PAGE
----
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Julius Evola discusses the effects of modern feminism on the traditional roles of men and women, arguing that it has led to a devaluation of the unique qualities of both genders and contributed to the decline of culture and civilisation.

Excerpt from Metaphysics of Power by Julius Evola (Arktos, 2022).

The levelling and depersonalising plague which has brought low our modern civilisation has aspects which are so complex and tentacular that not everyone is able to recognise it behind its various masks, so as to oppose each of its forms with a decisive revolt and a conscious reaction.

And thus it is a fact that the by now almost irreparable compromise of those differences in caste, in nature and in internal dignity which formed the principle of every healthy traditional organisation leads to no good end. In aiming to bring every value under the law of quantity and of the anonymity of the mere social collective, this contaminating ideology now desires that, after the levelling wrought between man and man, we proceed now to that between gender and gender; it sees in this a ‘conquest’, a sign of ‘progress’. From the very same anti-hierarchical and anti-qualitative origin of many forms of modern degenerescence, we now see feminism emerging as if in a retching action; it is taking shape in two countries which have become almost like the two jaws of a single pair of closing vicegrips, from the East and from the West, around ancient Europe: Soviet Russia and America. For the Bolshevik equality of woman and man in all aspects of social life finds its perfect reflection in the emancipation which has already been carried out for some time now on the other side of the ocean.

Here we are not speaking from a spirit of personal aversion, nor of the prejudices of an epoch or of a people. In the feminist phenomenon we find a symptom which can be connected through careful logic to many others, and which indicates the advent of a conception through which the very ideal of ‘culture’, of civilisation, above all in the classical traditional sense, is dealt a mortal blow.

The fundamental meaning of every civilisation was that of a victory of form over the formless, of the ‘cosmos’ over the ‘chaos’. Thus, at the centre of the classical vision of life and of the State we characteristically find precisely the cult and the valorisation of the limit, of the form, of difference, of the clear personality. The world is ‘cosmos’ and not ‘chaos’ to the extent that it, like a harmonious living organism, is constituted by a whole of finite parts, each of which has a precise function, proper nature, in carrying its individuation ever deeper, thus rendering the great body of the whole richer, more various and determinate.

Our best traditions always set this valorisation of difference, of the limit, of individuation against all evasionistic and pantheistic visions, which posit the good to lie in the impersonal, in the undifferentiated, so that they almost understand being an individual as a fault or a punishment. Thus they established the principle through which a hierarchical order could arise, on the basis of the natural differences between the beings, and constitute itself in the gens, in the city, in the state and, at the extreme, in the Empire.

At present, nothing is ‘itself’; no natural being is ‘itself’. But this condition of ‘intermixing’, which was traditionally recognised to ‘the things below’, was always considered to be a condition of imperfection, and the task was given to institutional norms, to morality, and finally to ascesis to overcome it and to clarify distinct types, genres, classes and individuals — precisely as the artist draws his figures from formless material. Such was the traditional concept of culture or civilisation: form — let us say it again — victorious over ‘chaos’.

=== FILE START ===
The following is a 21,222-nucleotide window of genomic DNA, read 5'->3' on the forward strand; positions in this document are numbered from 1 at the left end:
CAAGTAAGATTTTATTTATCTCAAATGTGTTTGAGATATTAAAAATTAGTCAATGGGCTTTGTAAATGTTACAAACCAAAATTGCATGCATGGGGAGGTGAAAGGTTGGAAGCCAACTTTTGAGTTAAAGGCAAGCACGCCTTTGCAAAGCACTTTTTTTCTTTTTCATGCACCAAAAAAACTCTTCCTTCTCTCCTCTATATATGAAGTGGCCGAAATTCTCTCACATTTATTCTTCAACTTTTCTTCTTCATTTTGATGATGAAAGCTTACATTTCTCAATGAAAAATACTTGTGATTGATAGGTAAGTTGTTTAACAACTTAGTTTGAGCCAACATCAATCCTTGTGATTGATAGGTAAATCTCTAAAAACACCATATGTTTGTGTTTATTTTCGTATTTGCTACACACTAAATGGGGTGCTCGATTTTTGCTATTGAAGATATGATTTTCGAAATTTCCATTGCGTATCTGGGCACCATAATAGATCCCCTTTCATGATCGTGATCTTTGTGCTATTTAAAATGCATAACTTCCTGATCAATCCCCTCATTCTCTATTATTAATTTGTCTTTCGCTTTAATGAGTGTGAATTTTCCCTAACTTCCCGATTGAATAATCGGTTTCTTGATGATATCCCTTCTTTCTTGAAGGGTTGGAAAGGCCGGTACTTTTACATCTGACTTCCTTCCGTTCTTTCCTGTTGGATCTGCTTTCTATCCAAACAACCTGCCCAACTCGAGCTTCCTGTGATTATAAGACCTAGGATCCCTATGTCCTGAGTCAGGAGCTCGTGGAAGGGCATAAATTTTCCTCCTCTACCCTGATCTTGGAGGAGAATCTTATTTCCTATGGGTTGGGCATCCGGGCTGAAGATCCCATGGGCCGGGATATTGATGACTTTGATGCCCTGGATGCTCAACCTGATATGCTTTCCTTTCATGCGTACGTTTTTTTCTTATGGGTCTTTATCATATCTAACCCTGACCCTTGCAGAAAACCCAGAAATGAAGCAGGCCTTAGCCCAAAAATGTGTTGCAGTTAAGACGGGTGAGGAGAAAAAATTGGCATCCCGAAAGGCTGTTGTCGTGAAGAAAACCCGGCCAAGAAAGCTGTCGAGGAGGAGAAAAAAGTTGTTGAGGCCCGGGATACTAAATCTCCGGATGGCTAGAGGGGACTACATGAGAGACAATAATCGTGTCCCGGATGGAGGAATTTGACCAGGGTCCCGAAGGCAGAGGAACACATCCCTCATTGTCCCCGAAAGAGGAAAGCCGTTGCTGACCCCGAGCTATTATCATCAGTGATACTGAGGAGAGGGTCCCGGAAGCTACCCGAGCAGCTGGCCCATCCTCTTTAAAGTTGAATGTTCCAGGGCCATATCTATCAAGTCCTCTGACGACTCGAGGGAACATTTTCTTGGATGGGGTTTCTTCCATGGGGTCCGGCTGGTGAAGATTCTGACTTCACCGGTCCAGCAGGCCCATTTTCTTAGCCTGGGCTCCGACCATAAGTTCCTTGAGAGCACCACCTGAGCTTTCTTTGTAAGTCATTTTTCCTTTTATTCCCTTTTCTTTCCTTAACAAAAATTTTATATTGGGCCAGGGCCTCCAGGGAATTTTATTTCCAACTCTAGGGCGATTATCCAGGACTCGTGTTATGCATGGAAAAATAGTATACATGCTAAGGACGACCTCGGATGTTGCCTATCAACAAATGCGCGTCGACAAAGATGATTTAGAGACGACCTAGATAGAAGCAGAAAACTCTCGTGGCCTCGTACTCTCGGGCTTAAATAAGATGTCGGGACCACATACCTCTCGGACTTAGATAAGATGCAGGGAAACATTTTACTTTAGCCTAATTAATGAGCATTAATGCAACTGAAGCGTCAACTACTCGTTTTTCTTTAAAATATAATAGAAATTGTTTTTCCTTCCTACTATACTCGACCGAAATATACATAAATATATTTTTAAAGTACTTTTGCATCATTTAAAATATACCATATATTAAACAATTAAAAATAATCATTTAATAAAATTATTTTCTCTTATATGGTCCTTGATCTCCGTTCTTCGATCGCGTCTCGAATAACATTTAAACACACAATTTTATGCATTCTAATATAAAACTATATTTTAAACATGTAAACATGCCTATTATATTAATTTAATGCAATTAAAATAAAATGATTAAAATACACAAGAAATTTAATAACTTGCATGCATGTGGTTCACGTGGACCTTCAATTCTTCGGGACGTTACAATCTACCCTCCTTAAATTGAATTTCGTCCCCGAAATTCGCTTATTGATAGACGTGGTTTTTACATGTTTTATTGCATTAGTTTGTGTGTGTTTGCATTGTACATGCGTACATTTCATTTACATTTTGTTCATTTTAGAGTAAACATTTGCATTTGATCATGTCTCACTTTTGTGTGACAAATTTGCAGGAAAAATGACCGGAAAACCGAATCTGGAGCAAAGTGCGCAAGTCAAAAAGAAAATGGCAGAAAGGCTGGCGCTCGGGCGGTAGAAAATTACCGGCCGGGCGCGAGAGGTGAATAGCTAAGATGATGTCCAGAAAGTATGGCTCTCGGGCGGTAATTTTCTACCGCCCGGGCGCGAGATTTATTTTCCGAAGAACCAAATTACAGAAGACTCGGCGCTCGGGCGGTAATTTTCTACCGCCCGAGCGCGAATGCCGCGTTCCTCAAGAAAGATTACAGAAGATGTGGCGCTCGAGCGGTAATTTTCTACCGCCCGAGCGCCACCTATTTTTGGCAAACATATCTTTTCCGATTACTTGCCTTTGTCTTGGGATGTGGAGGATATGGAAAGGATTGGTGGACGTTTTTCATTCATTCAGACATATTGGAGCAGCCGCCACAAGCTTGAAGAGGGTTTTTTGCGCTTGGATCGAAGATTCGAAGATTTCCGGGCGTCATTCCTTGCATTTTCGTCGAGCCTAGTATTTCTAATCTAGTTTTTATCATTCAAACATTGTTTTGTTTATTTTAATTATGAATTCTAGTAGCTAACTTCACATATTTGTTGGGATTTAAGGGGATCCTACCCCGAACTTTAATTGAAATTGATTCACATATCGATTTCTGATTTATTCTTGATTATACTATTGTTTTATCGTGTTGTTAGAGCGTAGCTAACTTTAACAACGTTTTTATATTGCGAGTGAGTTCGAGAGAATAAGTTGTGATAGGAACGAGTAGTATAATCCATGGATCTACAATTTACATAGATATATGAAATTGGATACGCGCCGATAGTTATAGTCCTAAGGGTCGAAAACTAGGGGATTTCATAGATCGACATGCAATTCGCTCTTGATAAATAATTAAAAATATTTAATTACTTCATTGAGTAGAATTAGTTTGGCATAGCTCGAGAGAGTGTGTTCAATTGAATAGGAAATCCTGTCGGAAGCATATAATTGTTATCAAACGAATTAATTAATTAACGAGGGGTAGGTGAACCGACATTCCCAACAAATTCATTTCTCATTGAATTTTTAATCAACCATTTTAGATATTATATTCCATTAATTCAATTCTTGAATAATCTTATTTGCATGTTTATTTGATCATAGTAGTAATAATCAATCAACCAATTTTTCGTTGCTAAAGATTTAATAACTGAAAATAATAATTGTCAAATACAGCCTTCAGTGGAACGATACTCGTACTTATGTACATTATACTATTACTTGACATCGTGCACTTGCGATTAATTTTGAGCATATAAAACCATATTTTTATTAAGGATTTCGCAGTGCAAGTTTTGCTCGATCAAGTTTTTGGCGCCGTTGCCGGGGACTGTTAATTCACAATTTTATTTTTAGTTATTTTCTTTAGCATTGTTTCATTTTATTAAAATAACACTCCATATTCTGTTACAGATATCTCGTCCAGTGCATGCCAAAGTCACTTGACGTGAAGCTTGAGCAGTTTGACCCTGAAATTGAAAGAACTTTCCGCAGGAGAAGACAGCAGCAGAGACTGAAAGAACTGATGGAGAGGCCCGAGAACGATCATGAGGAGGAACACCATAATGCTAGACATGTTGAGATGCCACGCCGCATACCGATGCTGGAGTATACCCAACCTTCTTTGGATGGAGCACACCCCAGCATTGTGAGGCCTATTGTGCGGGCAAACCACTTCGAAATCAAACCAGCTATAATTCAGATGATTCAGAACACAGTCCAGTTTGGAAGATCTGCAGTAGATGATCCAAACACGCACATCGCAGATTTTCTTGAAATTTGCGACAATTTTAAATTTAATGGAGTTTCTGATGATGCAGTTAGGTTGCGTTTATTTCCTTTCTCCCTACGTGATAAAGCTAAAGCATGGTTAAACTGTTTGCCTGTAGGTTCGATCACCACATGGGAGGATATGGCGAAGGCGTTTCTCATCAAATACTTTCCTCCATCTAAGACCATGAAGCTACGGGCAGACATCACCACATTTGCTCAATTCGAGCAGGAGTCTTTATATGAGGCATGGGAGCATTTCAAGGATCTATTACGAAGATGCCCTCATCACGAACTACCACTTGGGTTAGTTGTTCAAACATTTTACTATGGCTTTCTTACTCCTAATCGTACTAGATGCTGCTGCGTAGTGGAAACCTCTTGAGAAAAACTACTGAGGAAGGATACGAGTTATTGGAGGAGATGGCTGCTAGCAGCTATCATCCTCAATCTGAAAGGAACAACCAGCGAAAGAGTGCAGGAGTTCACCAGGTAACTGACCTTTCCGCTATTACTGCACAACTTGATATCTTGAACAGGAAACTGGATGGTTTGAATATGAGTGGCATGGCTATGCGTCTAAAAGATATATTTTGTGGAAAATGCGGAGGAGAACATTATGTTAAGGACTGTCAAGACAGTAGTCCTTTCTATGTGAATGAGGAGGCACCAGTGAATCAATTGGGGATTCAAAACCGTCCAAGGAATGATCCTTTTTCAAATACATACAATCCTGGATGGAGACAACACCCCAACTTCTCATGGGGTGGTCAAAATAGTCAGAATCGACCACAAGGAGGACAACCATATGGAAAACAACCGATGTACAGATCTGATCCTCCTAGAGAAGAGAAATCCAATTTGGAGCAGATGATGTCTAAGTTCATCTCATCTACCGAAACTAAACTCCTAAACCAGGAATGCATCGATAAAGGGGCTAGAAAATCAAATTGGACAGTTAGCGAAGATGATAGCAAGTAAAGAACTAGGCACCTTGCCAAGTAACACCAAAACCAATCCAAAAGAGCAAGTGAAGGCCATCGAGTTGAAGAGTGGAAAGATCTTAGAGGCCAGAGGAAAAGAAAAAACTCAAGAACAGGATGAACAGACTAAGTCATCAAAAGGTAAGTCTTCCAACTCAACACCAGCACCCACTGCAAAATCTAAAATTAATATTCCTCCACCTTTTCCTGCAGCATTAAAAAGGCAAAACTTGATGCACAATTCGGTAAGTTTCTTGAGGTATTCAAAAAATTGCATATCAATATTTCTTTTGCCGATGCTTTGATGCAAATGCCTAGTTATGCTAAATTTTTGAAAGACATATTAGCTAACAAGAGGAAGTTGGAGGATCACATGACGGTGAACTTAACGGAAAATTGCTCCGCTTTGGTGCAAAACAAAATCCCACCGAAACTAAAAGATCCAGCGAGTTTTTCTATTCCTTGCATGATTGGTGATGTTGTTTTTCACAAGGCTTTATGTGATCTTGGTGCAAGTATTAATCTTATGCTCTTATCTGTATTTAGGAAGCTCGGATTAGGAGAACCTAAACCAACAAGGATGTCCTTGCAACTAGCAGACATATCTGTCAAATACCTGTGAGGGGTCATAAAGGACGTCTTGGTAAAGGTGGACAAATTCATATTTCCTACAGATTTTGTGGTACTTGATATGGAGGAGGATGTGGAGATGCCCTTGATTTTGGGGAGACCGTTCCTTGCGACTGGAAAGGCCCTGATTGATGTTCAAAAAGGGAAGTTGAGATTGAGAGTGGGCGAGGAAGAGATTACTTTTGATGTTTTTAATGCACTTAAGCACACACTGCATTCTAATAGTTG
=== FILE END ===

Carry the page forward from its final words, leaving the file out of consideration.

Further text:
* * *

It is altogether evident what a contradiction of this point of view is constituted by the principles of egalitarianism, mindless fraternalism, pallid humanitarianism and impersonal universalism, which, in various forms, wind through the modern world, undermining not only the concepts of society, of the state, of right, but even the ideals of knowing and acting. Returning to our point of departure, the spirit and the face of modern feminism is equally clear on this basis, so far as its particular applications are concerned.

So far as the genders go, feminism, in its demand for equality, subscribes to the view according to which every difference and every distance is to be held an evil. It would abolish the specificity of functions and types, it would tend to something uniform, which, however, we will not say lies (as is believed) ‘beyond’, but rather ‘within’, individuation and the differentiation of the sexes. The result is precisely either the altogether new neutral and Amazonic type of American women and of the sportive European garçonnes — or else the presexual, camaraderie-communist promiscuity which is so characteristic of the Slavic race, established today by the Bolshevik Zag: that promiscuity which almost tempts us to say that the Slavic sexual relationship is only rarely detached from a certain incestuous tinge. These are the two possible conclusions — either uniformistic (standardised) or ‘mystical’ (promiscuous-communist) — of anti-difference.

Precisely where our morality would command to man and to woman to be ever more themselves, to express ever more decisively and daringly that which makes the one man and the other woman — precisely here, these retch-like movements press backwards. They adulate the developmental stage in which difference no longer exists — and in this they even make the claim of envisioning an ‘evolution’ of which our ‘antiquated’ minds would not be capable of following.